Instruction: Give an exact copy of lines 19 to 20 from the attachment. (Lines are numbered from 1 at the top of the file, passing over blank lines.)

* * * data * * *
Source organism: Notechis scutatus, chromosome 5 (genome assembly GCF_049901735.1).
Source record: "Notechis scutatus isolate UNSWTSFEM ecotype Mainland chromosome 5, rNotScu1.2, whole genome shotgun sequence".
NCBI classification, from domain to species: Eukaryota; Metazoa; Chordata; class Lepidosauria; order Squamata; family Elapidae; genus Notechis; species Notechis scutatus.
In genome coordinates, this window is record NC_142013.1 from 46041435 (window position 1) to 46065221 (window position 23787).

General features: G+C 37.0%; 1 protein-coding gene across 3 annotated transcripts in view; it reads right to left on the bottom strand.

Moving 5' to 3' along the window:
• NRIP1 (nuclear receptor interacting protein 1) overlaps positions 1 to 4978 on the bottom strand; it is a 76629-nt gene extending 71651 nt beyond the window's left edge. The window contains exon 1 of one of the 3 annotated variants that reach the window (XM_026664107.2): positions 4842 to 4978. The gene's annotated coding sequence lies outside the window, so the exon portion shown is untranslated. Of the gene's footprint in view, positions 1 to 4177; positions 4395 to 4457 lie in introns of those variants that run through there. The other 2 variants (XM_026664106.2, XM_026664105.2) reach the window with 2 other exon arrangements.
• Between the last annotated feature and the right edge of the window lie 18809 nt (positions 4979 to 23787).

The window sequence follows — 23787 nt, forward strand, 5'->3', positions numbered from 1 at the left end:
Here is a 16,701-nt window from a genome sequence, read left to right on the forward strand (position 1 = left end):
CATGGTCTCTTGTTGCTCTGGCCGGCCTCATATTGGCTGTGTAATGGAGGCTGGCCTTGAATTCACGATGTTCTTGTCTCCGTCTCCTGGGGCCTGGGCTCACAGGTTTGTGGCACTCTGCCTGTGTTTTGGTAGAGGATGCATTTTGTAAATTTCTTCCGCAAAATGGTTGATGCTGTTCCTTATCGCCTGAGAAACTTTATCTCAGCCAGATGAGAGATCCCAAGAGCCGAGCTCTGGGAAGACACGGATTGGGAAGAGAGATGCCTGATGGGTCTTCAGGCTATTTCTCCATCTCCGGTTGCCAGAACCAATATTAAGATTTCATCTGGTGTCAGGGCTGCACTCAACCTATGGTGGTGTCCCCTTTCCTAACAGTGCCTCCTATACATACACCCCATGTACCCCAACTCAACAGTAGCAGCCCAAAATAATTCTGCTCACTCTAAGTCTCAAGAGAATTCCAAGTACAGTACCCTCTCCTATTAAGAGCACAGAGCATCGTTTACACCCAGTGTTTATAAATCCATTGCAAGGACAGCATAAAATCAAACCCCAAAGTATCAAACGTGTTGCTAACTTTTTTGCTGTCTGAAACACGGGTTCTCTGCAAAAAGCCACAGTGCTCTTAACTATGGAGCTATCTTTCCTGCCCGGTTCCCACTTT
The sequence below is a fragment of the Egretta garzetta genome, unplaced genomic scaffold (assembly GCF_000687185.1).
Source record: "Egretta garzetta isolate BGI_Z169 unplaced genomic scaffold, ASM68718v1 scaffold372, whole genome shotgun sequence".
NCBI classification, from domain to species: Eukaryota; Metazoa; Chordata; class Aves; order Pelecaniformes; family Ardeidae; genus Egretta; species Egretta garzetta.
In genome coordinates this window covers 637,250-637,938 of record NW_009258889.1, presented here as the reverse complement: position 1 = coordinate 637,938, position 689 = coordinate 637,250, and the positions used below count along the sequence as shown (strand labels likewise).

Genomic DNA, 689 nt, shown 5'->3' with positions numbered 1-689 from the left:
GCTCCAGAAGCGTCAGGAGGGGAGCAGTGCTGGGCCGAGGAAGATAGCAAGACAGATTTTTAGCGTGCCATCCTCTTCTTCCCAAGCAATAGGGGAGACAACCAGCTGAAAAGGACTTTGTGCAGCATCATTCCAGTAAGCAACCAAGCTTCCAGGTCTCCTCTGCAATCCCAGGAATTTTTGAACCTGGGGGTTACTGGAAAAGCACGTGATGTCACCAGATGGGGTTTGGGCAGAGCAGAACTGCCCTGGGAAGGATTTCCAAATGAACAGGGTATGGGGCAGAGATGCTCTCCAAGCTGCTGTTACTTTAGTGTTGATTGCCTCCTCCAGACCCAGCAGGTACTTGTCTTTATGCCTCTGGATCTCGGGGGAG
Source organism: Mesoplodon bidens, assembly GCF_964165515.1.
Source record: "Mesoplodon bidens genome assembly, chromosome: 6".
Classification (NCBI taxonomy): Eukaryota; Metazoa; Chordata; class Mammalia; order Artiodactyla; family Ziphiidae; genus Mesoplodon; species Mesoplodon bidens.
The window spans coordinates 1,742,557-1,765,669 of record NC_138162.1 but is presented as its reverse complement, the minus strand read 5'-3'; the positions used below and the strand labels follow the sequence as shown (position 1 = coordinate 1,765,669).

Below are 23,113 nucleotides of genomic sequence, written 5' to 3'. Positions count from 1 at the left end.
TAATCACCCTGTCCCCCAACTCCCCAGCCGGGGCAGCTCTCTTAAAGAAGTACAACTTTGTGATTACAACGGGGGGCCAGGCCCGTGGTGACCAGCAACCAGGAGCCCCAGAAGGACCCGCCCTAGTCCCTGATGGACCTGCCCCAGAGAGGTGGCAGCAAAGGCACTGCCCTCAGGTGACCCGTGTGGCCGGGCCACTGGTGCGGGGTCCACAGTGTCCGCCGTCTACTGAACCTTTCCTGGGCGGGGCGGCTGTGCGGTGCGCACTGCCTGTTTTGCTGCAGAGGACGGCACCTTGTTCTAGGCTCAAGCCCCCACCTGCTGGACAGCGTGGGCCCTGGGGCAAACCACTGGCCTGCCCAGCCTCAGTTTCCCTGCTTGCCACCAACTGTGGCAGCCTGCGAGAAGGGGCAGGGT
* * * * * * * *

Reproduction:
Source record: "Mesoplodon bidens genome assembly, chromosome: 6".
Classification (NCBI taxonomy): Eukaryota; Metazoa; Chordata; class Mammalia; order Artiodactyla; family Ziphiidae; genus Mesoplodon; species Mesoplodon bidens.